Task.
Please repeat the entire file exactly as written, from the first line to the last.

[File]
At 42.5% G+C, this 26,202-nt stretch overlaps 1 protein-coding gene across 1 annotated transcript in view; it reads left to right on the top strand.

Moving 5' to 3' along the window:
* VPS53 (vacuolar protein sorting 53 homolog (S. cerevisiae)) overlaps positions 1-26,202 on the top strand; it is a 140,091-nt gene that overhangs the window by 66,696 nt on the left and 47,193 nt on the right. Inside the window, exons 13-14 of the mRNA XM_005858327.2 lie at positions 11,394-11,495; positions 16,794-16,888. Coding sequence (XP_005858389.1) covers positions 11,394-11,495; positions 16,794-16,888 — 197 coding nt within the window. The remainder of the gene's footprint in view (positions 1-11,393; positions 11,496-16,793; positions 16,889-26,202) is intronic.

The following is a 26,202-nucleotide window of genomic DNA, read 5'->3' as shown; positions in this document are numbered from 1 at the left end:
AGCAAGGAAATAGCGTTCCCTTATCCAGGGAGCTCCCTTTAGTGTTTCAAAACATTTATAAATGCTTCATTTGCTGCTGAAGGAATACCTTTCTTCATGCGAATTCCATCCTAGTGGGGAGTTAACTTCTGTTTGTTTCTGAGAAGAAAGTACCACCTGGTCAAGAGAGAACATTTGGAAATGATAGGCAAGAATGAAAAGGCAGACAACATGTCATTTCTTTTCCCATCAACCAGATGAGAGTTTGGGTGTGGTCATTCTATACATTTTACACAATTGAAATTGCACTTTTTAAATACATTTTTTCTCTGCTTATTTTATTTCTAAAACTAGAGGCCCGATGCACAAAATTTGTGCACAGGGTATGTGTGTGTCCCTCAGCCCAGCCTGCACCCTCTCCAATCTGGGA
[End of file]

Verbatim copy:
At 42.5% G+C, this 26,202-nt stretch overlaps 1 protein-coding gene across 1 annotated transcript in view; it reads left to right on the top strand.

Moving 5' to 3' along the window:
* VPS53 (vacuolar protein sorting 53 homolog (S. cerevisiae)) overlaps positions 1-26,202 on the top strand; it is a 140,091-nt gene that overhangs the window by 66,696 nt on the left and 47,193 nt on the right. Inside the window, exons 13-14 of the mRNA XM_005858327.2 lie at positions 11,394-11,495; positions 16,794-16,888. Coding sequence (XP_005858389.1) covers positions 11,394-11,495; positions 16,794-16,888 — 197 coding nt within the window. The remainder of the gene's footprint in view (positions 1-11,393; positions 11,496-16,793; positions 16,889-26,202) is intronic.

The following is a 26,202-nucleotide window of genomic DNA, read 5'->3' as shown; positions in this document are numbered from 1 at the left end:
AGCAAGGAAATAGCGTTCCCTTATCCAGGGAGCTCCCTTTAGTGTTTCAAAACATTTATAAATGCTTCATTTGCTGCTGAAGGAATACCTTTCTTCATGCGAATTCCATCCTAGTGGGGAGTTAACTTCTGTTTGTTTCTGAGAAGAAAGTACCACCTGGTCAAGAGAGAACATTTGGAAATGATAGGCAAGAATGAAAAGGCAGACAACATGTCATTTCTTTTCCCATCAACCAGATGAGAGTTTGGGTGTGGTCATTCTATACATTTTACACAATTGAAATTGCACTTTTTAAATACATTTTTTCTCTGCTTATTTTATTTCTAAAACTAGAGGCCCGATGCACAAAATTTGTGCACAGGGTATGTGTGTGTCCCTCAGCCCAGCCTGCACCCTCTCCAATCTGGGA